How To Talk To Your Children About The Coronavirus

  • by XpatAthens
  • Monday, 23 March 2020
How To Talk To Your Children About The Coronavirus
These days my 7-year-old daughter wants to play 'hospital' all the time. We pretend to be the nurses helping patients who are infected with the coronavirus and have to be operated. At first, no one survived; everyone died at once. "We can't go on like this, I need to change the scenario," I thought to myself. As I was given the role of head nurse, I changed the story, and from that point on, everyone recovers from their illness! Hooray!

News about the coronavirus is everywhere, and children hear it all. Our new living conditions, the fear of what has already happened topped with the fear that "we haven't seen the worst yet," affect them directly. You need to talk to your child in a way that makes him or her feel safe so that they don't get more scared than they may already be. So how are you going to do this?

First, you start with an open discussion about the virus. After all, your child does see people in masks and gloves. It's an excellent opportunity to talk about precautions and to put things into perspective. Don't forget that you're the one filtering the news for your child.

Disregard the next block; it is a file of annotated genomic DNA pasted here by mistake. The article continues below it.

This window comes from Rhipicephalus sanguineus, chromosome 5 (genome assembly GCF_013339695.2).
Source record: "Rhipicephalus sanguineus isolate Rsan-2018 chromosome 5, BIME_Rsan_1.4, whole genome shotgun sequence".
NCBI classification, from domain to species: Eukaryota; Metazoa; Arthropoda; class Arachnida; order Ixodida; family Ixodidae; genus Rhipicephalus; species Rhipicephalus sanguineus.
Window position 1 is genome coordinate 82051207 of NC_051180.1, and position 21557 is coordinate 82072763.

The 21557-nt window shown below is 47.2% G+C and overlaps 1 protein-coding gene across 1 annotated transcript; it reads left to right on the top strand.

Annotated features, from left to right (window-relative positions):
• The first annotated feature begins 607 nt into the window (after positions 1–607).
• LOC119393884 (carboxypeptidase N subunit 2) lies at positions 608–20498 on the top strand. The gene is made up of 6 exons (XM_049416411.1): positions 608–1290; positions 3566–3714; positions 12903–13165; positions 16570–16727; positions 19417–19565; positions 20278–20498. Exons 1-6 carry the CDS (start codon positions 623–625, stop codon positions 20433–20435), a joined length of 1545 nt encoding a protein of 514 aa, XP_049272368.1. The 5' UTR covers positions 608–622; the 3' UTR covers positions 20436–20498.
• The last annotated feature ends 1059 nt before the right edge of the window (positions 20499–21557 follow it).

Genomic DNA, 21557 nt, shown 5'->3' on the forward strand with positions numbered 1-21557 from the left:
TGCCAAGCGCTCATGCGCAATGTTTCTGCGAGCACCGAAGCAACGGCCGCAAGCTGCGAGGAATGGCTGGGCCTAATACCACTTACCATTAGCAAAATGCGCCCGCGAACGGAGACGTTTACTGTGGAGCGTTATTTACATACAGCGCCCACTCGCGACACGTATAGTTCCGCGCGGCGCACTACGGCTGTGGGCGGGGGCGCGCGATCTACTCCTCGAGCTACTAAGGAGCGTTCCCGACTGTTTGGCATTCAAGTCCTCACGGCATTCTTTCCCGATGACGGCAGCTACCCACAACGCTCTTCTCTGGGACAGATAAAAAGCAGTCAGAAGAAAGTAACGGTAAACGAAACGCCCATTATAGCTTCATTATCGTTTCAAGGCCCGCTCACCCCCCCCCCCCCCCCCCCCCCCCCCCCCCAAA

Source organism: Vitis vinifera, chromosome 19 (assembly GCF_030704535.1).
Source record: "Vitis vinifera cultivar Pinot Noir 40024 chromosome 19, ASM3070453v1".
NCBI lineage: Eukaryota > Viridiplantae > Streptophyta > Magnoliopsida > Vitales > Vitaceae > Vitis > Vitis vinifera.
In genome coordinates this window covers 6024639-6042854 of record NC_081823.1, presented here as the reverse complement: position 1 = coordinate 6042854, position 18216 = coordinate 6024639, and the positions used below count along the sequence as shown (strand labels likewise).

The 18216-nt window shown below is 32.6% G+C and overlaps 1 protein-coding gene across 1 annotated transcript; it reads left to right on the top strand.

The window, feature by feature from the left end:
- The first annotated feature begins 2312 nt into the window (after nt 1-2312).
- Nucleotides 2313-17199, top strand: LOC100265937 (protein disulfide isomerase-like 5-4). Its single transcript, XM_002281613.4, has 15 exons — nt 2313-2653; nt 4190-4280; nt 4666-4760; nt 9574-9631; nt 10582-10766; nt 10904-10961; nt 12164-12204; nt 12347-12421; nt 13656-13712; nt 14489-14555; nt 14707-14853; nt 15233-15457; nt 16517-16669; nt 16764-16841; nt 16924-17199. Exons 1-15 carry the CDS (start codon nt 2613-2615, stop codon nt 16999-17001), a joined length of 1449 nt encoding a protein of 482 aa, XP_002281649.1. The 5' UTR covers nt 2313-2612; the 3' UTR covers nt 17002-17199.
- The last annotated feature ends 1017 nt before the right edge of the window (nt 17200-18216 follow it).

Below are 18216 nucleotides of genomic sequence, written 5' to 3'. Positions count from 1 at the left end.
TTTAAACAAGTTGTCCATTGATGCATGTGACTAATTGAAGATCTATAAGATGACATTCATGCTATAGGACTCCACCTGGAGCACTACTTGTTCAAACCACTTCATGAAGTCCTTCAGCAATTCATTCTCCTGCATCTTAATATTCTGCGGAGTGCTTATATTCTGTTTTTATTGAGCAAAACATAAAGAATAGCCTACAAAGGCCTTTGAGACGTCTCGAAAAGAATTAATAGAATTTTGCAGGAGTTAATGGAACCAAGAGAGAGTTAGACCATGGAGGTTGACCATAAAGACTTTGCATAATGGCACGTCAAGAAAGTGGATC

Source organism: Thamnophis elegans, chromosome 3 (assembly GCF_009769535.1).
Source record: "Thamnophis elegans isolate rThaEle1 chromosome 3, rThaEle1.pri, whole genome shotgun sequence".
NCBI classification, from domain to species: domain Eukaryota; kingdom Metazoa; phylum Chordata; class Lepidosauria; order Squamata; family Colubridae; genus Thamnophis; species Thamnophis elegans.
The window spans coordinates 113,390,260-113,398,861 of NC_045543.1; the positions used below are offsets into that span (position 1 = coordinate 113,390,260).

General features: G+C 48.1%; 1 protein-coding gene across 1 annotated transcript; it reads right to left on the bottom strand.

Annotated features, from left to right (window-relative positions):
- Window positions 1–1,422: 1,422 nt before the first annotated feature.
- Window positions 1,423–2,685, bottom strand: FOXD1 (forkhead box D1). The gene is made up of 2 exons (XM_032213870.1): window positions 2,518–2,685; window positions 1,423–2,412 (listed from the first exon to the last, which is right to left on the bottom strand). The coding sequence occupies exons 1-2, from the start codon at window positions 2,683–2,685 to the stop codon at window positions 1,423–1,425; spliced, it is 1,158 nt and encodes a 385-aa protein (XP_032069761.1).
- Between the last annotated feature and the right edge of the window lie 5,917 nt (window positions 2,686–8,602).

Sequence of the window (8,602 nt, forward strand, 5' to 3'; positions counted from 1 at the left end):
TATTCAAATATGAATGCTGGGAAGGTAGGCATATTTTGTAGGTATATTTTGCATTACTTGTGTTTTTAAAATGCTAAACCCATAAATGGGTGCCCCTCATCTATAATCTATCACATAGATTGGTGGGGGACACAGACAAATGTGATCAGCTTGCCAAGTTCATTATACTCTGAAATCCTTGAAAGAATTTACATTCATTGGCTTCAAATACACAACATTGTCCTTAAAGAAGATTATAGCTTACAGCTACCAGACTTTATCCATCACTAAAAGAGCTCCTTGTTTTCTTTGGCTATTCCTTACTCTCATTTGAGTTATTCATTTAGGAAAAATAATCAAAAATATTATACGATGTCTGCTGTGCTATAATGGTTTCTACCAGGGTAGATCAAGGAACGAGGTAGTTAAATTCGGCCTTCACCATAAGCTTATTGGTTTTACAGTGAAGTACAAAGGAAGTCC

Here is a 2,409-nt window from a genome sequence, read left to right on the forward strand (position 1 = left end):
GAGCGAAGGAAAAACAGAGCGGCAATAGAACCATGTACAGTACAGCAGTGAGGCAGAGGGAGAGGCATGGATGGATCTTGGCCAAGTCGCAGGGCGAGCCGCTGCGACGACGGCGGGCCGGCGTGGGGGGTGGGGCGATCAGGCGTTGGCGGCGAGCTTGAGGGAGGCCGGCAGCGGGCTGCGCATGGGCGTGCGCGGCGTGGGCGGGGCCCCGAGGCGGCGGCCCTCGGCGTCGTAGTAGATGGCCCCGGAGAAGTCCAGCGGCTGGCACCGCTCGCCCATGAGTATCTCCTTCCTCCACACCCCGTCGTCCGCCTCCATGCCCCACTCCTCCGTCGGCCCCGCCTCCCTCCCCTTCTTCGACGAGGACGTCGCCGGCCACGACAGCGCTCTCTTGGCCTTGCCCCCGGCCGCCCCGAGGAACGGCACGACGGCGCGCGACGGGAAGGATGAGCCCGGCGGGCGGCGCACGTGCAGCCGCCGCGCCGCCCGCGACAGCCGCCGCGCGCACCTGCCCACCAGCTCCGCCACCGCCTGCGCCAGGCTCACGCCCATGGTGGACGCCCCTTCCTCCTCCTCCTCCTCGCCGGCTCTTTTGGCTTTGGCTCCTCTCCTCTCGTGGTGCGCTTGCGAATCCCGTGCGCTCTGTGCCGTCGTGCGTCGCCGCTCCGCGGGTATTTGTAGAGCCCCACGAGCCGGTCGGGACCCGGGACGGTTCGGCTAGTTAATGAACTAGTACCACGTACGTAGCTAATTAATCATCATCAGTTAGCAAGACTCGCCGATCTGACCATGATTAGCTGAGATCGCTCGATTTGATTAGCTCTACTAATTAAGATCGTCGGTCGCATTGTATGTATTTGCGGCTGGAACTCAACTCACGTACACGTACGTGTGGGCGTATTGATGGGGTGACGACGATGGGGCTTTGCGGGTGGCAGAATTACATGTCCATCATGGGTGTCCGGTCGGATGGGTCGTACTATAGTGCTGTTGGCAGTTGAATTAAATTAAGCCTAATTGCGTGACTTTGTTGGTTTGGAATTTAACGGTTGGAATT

You give information according to your child's age. Talk to him or her about their concerns. Ask them about what they already know, what they believe will happen, and how they feel about it. Maybe they have questions. Your answers need to be honest.

If you are concerned about the situation, make sure you calm down first before you talk to your child. Panic doesn't help anyone.

As children are self-centered, it's easy for them to think they will get the virus. If this is the case with your child, reassure them by saying that children cannot catch the virus as easily as adults and go through the precautions they need to take. Children feel empowered when they know what to do to protect themselves.

Follow a routine, especially now that schools are closed. Routine gives children a sense of security. Regular meals and sleeping hours help children stay healthy and happy.

Keep the communication channel with your child open. It is perfectly ok to admit that you do not know everything, that you do not have the answers to every question, and that you will keep your child up to date on any critical developments.

Remember, you're setting an example for your children. That's why you're staying home!


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